By the time I entered the ministry as a pastor, I had been through a significant amount of education: four years of college, three years of seminary, one year of internship at a church, and a three-year doctoral journey that concluded with a PhD in theology.
When I was placed in my first church, it became clear to me that I really didn’t know much about how churches operate and make decisions. It’s called church governance. It takes various forms in congregations of different denominations. Yet, in almost every church—and denomination—the mechanism is political in nature. In spite of all my education, I hadn’t given it a thought!
At that first church I pastored, they called their decision-makers a “church council.” Every year, the congregation elected those who agreed to “run” for the council positions. There were also votes for leaders of the council, designated as “president,” “vice president,” “secretary,” and a few other positions. It never occurred to me at the time: Words like “president” don’t appear in the Bible.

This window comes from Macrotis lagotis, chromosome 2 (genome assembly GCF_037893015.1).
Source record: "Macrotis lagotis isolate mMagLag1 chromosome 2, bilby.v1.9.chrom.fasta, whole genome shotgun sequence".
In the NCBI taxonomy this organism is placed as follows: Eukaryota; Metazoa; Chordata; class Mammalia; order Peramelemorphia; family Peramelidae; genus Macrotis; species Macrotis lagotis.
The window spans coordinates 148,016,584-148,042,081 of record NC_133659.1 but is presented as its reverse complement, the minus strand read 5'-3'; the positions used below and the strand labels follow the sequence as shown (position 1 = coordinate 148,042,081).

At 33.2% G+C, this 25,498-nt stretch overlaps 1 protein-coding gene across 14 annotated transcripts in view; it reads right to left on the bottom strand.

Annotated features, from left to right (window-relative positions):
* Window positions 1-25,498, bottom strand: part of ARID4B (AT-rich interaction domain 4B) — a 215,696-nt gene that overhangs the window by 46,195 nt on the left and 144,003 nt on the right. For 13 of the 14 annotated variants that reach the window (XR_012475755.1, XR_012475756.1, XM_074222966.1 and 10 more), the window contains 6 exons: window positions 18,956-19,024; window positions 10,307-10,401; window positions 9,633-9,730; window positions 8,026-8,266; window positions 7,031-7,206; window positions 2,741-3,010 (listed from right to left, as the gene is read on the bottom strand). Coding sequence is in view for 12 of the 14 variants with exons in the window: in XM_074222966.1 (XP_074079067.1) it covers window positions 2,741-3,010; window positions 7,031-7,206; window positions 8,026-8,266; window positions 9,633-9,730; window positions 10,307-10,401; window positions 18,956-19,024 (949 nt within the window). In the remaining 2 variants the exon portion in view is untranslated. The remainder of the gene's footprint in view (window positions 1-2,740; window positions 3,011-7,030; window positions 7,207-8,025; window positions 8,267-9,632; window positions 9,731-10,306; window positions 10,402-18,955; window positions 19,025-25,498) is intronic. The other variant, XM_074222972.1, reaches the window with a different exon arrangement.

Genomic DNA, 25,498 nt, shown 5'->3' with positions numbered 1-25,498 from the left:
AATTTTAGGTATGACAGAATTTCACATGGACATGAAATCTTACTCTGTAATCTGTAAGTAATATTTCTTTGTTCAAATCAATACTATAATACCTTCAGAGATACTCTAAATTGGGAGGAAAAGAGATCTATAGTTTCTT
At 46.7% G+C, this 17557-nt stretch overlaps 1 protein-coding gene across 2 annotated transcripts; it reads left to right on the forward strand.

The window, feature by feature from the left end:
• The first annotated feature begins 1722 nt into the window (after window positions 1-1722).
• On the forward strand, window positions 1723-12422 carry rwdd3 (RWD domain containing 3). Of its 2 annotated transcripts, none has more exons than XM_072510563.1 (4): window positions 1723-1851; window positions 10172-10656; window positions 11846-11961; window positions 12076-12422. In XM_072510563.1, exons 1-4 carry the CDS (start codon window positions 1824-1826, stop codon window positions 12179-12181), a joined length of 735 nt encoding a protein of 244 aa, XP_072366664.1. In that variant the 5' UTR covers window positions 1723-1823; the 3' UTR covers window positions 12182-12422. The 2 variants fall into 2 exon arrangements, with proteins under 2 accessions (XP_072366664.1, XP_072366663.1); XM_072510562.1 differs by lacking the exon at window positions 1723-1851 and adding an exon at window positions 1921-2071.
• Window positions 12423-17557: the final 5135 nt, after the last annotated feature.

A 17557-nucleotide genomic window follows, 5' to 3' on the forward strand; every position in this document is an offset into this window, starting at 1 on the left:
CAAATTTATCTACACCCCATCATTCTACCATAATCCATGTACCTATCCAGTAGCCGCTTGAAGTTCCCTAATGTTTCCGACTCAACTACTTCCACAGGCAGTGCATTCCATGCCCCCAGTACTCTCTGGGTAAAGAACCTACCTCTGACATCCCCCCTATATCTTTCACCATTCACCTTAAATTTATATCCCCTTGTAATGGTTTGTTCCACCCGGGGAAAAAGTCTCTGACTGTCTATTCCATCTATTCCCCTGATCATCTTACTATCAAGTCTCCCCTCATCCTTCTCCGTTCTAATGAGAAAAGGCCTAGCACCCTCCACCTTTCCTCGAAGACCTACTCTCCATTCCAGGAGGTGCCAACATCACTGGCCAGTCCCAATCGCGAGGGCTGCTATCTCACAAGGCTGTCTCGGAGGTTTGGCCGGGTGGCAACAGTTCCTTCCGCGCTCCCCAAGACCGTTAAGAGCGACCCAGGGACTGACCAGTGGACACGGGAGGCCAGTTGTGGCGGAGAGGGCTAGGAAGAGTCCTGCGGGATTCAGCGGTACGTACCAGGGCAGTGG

Another issue that didn’t cross my mind in those days was a practice that, well, just didn’t feel very spiritual. When members were approached for these “offices,” it was clear: They had to include two candidates for each position. That meant, when the church members voted, one person who was willing to serve God and the church would lose in front of their church family. As a young pastor—honestly—I never thought about how unspiritual that is! Yet, most people agreed: “That’s the way we’ve always done it.” Of course, that doesn’t make it spiritual, appropriate, or even beneficial for God’s Kingdom work. As a young pastor, I just went along with it, no questions asked.
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